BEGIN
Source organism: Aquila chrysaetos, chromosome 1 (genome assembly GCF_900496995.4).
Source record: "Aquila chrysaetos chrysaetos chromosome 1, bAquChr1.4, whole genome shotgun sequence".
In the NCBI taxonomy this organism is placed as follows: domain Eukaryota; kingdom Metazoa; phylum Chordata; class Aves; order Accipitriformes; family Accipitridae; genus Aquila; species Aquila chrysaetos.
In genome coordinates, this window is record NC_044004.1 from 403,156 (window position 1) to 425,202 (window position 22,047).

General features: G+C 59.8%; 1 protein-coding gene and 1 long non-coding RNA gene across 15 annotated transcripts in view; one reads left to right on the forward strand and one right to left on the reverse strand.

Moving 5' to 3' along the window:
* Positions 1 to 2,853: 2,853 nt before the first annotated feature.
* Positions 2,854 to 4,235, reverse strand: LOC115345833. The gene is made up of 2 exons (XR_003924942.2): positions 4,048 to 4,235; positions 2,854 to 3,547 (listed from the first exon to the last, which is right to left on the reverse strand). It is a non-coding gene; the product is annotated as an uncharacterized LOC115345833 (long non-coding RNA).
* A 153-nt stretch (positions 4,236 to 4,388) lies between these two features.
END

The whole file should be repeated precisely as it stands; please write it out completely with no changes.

Source organism: Aquila chrysaetos, chromosome 1 (genome assembly GCF_900496995.4).
Source record: "Aquila chrysaetos chrysaetos chromosome 1, bAquChr1.4, whole genome shotgun sequence".
In the NCBI taxonomy this organism is placed as follows: domain Eukaryota; kingdom Metazoa; phylum Chordata; class Aves; order Accipitriformes; family Accipitridae; genus Aquila; species Aquila chrysaetos.
In genome coordinates, this window is record NC_044004.1 from 403,156 (window position 1) to 425,202 (window position 22,047).

General features: G+C 59.8%; 1 protein-coding gene and 1 long non-coding RNA gene across 15 annotated transcripts in view; one reads left to right on the forward strand and one right to left on the reverse strand.

Moving 5' to 3' along the window:
* Positions 1 to 2,853: 2,853 nt before the first annotated feature.
* Positions 2,854 to 4,235, reverse strand: LOC115345833. The gene is made up of 2 exons (XR_003924942.2): positions 4,048 to 4,235; positions 2,854 to 3,547 (listed from the first exon to the last, which is right to left on the reverse strand). It is a non-coding gene; the product is annotated as an uncharacterized LOC115345833 (long non-coding RNA).
* A 153-nt stretch (positions 4,236 to 4,388) lies between these two features.